‘Good luck,’ Merkel wishes new Russian president

German Chancellor Angela Merkel wished Russia's new president Dmitry Medvedev "good luck" and said she expected to work closely with Vladimir Putin in his new role, according to comments published Thursday.

'Good luck,' Merkel wishes new Russian president
Merkel met with Medvedev in March. Photo: DPA

“I wish the new president Dmitry Medvedev all the best and good luck. I am looking forward to cooperating” with him, Merkel said in an interview with regional daily Passauer Neue Presse.

Medvedev was inaugurated as Russian president on Wednesday. Shortly after taking office, he named his former mentor and predecessor Putin as prime minister.

Merkel added that she expected to continue to work together with Putin, who on Thursday was expected to be confirmed as prime minister.

“We will also cooperate in his new role as prime minister,” Merkel said, adding she had a “very constructive and direct relationship” with him.

Although the two had not seen eye to eye on all issues, they had “always had open, honest and exciting discussions,” she said.

“I valued our cooperation. We are both aware of the great importance of our strategic partnership,” Merkel said.

Medvedev is expected to visit Berlin for the first time as president in June.



Germany plans return to debt-limit rules in 2023

Germany will reinstate its so-called debt brake in 2023 after suspending it for three years to cope with the impact of the coronavirus pandemic, sources in the finance ministry said Wednesday.

Germany plans return to debt-limit rules in 2023

The government will borrow 17.2 billion euros ($18.1 million) next year, adhering to the rule enshrined in the constitution that normally limits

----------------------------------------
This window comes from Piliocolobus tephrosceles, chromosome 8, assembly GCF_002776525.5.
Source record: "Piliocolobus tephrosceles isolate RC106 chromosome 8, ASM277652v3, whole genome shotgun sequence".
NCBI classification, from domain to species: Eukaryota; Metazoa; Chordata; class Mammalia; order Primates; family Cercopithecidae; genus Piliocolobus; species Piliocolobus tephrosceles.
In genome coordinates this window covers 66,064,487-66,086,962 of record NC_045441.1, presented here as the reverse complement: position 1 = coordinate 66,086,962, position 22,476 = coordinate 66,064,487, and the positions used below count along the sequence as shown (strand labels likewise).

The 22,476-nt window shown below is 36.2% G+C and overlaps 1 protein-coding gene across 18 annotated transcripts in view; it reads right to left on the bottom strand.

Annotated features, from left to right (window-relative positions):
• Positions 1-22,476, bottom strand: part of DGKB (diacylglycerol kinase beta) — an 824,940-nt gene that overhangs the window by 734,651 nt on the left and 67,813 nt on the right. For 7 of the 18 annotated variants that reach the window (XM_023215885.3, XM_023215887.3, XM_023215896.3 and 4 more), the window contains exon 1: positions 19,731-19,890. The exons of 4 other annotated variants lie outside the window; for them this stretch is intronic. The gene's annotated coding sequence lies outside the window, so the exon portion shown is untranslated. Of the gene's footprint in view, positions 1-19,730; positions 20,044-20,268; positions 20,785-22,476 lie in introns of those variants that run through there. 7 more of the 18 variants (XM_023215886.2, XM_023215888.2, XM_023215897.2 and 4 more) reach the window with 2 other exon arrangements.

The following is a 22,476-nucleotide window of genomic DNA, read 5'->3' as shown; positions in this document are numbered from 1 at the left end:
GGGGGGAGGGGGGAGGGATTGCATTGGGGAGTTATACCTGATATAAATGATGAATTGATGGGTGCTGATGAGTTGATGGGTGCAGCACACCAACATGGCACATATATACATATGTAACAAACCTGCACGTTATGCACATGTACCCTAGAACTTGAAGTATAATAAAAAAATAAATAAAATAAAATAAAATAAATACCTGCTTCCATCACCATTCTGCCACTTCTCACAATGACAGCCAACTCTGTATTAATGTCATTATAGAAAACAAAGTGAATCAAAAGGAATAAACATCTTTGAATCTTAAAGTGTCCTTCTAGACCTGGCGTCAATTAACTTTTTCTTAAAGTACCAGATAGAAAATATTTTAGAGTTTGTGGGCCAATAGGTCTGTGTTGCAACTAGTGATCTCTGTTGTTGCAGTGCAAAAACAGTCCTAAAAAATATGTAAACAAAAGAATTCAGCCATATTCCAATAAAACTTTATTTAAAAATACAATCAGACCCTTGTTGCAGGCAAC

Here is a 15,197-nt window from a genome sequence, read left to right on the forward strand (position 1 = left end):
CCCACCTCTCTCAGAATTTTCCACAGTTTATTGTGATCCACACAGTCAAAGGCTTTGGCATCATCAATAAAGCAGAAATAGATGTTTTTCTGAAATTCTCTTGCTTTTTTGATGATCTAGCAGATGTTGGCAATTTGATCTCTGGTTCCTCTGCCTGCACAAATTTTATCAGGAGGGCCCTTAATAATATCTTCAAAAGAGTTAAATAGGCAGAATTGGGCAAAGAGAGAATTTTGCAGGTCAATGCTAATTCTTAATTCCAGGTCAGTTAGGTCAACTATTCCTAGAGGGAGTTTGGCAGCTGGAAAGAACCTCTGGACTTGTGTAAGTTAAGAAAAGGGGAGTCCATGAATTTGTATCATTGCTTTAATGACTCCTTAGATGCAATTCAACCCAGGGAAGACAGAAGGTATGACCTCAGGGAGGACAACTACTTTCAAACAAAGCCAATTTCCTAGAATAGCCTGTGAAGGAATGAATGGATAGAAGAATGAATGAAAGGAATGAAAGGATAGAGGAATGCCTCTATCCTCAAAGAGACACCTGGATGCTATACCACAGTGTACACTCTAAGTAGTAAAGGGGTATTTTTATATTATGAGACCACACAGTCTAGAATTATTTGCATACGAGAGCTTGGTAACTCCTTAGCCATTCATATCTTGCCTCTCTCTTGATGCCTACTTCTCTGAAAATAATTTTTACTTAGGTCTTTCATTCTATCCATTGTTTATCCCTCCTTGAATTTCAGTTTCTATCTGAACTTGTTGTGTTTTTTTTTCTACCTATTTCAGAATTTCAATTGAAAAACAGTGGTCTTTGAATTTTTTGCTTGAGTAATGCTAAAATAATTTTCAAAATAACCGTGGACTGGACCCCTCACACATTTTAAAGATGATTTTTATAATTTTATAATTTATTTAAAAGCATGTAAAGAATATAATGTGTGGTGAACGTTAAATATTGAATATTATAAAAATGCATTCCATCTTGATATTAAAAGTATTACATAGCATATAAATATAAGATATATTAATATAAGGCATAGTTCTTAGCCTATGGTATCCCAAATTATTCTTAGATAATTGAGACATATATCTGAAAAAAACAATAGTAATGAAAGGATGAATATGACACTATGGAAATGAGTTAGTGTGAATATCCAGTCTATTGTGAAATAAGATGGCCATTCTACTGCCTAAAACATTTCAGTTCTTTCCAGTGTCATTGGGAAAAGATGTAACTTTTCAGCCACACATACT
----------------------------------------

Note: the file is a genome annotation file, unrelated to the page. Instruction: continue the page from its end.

Germany’s public deficit to 0.35 percent of overall annual economic output, despite new spending as a result of Russia’s war in Ukraine, the sources said.

The new borrowing set out in a draft budget to be presented to the cabinet on Friday is almost 10 billion euros higher than a previous figure for 2023 announced in April.

However, “despite a considerable increase in costs, the debt brake will be respected,” one of the sources said.

Although Germany is traditionally a frugal nation, the government broke its own debt rules at the start of the coronavirus pandemic and unleashed vast financial aid to steer the economy through the crisis.

READ ALSO: Debt-averse Germany to take on new borrowings to soften pandemic blow

The government has this year unveiled a multi-billion-euro support package to help companies in Europe’s biggest economy weather the fallout from the Ukraine war and sanctions against Russia.

Berlin has also spent billions to diversify its energy supply to reduce its dependence on Russia, as well as investing heavily in plans to tackle climate change and push digital technology.

But despite the additional spending, Finance Minister Christian Lindner has maintained the aim to reinstate the debt brake in 2023.